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Nigeria has 16% of global number of kids not immunised -WHO report

The World Health Organisation on Sunday said Nigeria ranks first in the top 20 zero-dose countries’ list of 2022, with over 2.3 million estimated zero-dose children, about 16 per cent of the global total.

This is according to the 2023 results report showcasing the achievement of key public health milestones, even amid greater global humanitarian health needs driven by conflict, climate change, and disease outbreaks.

The report is released ahead of the 2024 77th World Health Assembly, which runs from May 27 to June 1, 2024.

Zero-dose children are defined as those who lack access to or are never reached by routine immunization services. They are operationally measured as those who did not receive their first dose of DTP, a vaccine containing diphtheria-tetanus-pertussis.

“The world is off track to reach most of the triple billion targets and the health-related Sustainable Development Goals,” said WHO Director-General, Dr. Tedros Ghebreyesus. “However, with concrete and concerted action to accelerate progress, we could still achieve a substantial subset of them. Our goal is to invest even more resources where they matter most—at the country level—while ensuring sustainable and flexible financing to support our mission.”

The report said, “Nigeria ranks first in the top 20 zero-dose countries list of 2022, with over 2.3 million estimated zero-dose children, about 16 per cent of the global total.

“The country also has the largest number of zero-dose children impacted by conflict. The Government of Nigeria has, rightly, prioritised reaching communities with a high burden of zero-dose children in its National Strategy for Immunisation and Primary Health Care System Strengthening.

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“The goal is to reduce the number of affected children by at least 80% by the end of 2028.”

In 2023, the WHO Regional Office for Africa noted that the top 10 countries with the highest number of zero-dose children are Nigeria, Ethiopia, the Democratic Republic of the Congo, Angola, the United Republic of Tanzania, Madagascar, Mozambique, Mali, Chad, and Cameroon.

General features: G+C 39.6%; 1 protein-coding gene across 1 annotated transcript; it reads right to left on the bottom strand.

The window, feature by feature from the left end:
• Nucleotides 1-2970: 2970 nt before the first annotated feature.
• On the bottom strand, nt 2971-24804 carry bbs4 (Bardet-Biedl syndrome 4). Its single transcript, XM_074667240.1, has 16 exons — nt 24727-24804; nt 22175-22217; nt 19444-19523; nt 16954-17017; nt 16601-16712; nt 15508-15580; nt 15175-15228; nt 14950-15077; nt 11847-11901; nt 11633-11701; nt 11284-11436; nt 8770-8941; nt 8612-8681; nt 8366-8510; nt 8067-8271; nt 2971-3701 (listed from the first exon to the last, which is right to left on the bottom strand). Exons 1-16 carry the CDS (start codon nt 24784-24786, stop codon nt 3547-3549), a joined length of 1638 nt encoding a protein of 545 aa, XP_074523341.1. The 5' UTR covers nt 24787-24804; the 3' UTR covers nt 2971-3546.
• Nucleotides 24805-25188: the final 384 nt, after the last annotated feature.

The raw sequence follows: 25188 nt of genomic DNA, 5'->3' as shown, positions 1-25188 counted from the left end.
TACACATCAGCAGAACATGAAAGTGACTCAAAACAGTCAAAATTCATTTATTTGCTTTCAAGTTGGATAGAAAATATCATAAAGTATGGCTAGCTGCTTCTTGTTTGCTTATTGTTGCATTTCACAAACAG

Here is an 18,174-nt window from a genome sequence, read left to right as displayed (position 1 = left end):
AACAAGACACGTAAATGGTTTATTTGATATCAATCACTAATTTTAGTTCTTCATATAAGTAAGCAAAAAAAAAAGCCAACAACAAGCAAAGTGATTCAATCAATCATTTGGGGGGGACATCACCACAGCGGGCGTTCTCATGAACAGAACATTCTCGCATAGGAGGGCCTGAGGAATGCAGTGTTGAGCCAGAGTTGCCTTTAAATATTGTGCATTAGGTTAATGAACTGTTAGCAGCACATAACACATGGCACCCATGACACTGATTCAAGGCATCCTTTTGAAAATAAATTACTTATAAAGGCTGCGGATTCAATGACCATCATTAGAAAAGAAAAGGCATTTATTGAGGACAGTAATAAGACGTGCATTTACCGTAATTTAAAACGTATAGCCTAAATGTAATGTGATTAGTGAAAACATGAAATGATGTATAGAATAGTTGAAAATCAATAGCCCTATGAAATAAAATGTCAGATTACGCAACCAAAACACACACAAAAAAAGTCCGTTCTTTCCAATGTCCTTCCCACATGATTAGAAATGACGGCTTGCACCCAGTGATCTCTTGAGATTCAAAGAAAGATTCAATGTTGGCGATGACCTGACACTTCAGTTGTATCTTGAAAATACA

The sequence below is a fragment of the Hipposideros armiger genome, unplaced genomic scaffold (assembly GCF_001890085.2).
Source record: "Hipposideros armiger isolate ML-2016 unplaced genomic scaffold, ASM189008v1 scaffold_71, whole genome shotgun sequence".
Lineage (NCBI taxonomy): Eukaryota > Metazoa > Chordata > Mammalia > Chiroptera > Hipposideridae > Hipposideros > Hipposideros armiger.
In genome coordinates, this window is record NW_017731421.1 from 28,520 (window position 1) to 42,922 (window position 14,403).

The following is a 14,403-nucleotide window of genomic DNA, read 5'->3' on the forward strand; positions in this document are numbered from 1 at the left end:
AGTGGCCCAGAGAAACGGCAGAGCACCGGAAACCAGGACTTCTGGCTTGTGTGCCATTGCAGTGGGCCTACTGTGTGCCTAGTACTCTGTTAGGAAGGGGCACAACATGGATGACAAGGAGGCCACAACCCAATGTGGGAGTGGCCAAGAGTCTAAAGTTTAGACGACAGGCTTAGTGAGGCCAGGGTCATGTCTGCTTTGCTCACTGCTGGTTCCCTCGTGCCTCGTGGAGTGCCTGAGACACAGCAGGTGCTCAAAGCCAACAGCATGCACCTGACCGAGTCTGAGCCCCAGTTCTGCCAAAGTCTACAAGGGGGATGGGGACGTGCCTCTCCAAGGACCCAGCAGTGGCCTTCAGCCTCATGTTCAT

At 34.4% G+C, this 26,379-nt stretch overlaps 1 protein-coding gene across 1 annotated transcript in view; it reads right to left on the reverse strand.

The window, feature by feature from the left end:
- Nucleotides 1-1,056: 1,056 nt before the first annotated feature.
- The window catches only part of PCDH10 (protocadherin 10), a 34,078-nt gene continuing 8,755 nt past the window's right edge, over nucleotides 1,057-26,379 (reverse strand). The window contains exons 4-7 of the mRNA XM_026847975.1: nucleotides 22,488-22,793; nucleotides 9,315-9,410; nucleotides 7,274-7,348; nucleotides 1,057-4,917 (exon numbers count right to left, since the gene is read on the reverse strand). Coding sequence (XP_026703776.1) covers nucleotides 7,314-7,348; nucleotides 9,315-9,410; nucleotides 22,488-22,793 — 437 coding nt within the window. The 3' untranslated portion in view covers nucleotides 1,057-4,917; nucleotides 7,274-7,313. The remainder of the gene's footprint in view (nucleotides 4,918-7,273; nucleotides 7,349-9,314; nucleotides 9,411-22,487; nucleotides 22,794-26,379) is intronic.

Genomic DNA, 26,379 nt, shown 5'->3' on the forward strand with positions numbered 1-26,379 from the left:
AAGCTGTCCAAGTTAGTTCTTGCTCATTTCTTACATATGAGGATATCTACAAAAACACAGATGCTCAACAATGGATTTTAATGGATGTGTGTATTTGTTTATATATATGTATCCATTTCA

The regional office said the 10 countries account for 80.3 per cent of the cumulative number of zero-dose children from 2019 to 2022.

“Recognising that health-related complexities associated with zero-dose communities require cross-sectoral collaboration and strong partnerships, starting in 2020, the Ministry of Health, with support from WHO, used the multilateral collaboration platform, the Global Action Plan for Healthy Lives and Well-being for All to ensure a robust implementation of the NSIPSS, and specifically, to help identify and reach zero-dose communities with immunisation services through the PHC system.

“This aligns with Output 4.2.1 of the 2022-2023 WHO Programme Budget.”

It added that between March 2021 and January 2023, over six million children have benefitted from access to life-saving immunisation services, with more than five million children receiving the third dose of the pentavalent vaccine (Penta3) annually.

“High-quality and fit-for-purpose data is essential to identify communities targeted for health interventions. In 2020, Nigeria’s National Primary Health Care Development Agency created a data system to locate zero-dose communities, with support from WHO and the United Nations Children’s Fund.

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“Immunisation records, health facilities, surveys, local community data at the sub-national level, and other data sources were consolidated.

“Stakeholder workshops and meetings were organised to analyse the data, which indicated that targeting 100 local government areas in 18 states would reach 1.5 million zero-dose children out of the 2.3 million nationally and, improve immunisation coverage. The detailed analysis informed revisions to the zero-dose priority actions within the NSIPSS,” it said.

It added that expanding childhood vaccination coverage in Nigeria will require a substantial and sustained commitment to reach every zero-dose child and missed community.

Gracie Brown
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